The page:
A well-equipped laboratory stocked with reagents and supplied with uninterrupted electricity and unlimited water might seem like a basic requirement for conducting research. But scientists who work in regions that have limited resources or that are riven by conflict cannot take such amenities for granted. They must perpetually seek scarce grants, publish their own journals, form their own scientific societies and — crucially — draw on their deep reserves of resilience. Nature asked five such researchers how they run productive labs in the face of electricity shortages, border-checkpoint closures, poor Internet connections and other challenges.
MARLO MENDOZA: Engage with stakeholders
Forestry researcher, University of the Philippines, Los Baños
For the past 13 years, I have been profiling the contamination of the Marilao, Meycauayan and Obando River System (MMORS), which was on the ‘Dirty 30’ list of the most polluted places in the world in 2007, according to the non-profit organization Pure Earth. There are many polluting industries upstream, including the largest lead smelter in the Philippines, gold smelters, jewellery workshops and tanneries. Downstream are fish farms. We found elevated levels of heavy metals in the water, in the sediments and in fish, especially shellfish, which are sold in the local markets (M. E. T. Mendoza et al. J. Nat. Stud. 11, 1–18; 2012). At least 100,000 people in the municipalities of Marilao, Meycauayan and Obando, and in the metropolitan Manila area, are eating contaminated fish.
There are no toxicologists in the area who can accurately diagnose illnesses connected with heavy-metal ingestion. So when we looked at medical records, there were no entries for heavy-metal poisoning. If we cannot prove that these metals are causing harm to people, it’s very difficult to convince policymakers and local executives to take action. We have no local laboratories that can analyse heavy metals found in fish, or in water or blood samples.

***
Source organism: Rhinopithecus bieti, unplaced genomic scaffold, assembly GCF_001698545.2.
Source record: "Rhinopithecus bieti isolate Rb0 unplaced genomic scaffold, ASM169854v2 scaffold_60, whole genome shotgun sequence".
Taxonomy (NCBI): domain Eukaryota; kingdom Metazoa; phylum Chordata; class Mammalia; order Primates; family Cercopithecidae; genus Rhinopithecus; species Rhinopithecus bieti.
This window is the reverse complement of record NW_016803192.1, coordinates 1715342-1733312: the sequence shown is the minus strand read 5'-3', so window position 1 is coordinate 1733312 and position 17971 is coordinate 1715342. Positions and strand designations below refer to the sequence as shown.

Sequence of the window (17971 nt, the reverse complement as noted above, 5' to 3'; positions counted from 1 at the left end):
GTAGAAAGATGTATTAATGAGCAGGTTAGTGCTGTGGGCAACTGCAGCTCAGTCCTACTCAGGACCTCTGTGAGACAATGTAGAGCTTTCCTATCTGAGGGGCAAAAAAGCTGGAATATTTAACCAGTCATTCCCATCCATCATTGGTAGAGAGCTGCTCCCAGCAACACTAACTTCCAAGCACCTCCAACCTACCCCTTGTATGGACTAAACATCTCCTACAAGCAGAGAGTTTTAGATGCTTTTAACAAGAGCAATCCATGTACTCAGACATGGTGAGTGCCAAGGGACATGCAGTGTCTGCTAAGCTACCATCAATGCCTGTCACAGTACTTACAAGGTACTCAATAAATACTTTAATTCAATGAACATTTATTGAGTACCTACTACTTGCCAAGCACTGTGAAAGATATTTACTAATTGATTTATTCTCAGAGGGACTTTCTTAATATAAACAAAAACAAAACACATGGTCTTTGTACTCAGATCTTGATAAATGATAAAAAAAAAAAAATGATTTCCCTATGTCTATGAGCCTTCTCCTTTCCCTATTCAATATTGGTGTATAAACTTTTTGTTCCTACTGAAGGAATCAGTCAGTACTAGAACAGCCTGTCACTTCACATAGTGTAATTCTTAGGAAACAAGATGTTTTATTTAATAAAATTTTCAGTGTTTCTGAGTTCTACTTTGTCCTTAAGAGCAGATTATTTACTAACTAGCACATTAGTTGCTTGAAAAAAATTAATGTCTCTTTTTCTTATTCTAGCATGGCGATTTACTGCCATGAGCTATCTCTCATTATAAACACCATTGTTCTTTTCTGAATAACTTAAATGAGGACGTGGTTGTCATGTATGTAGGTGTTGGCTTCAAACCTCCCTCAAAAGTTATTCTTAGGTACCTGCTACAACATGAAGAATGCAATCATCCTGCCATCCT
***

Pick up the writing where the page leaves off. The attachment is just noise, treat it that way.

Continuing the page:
Local officials, the governor and some of the mayors were really antagonistic because the fishing industry is a major source of income for these municipalities. I have been very careful, even from the outset, to always update the mayors on our projects, and I am accompanied by local and regional government representatives whenever I do my monitoring activities. I do nothing without their consent and am very transparent in my work.
One of my strategies was to build a network of stakeholders — including national agencies such as the Bureau of Fisheries and Aquatic Resources and the Department of Environment and Natural Resources — that share my concerns. I also built a good rapport with people who live in the region. There are several associations for fishers and leather-makers in these areas, and we work with them and include them in consultations and meetings about water-quality management. Our project helped to have the area declared as a legally designated water-quality management area. That’s why we’re able to continue our work.
We used funding from Pure Earth to do regular longitudinal sampling in sections of the river system, including of sediment, water, fish and other aquatic life. There’s a problem collecting data and samples, because it is costly and the national and local governments have limited funds. There is also no single repository of data with which monitoring can be more effectively planned and analysed.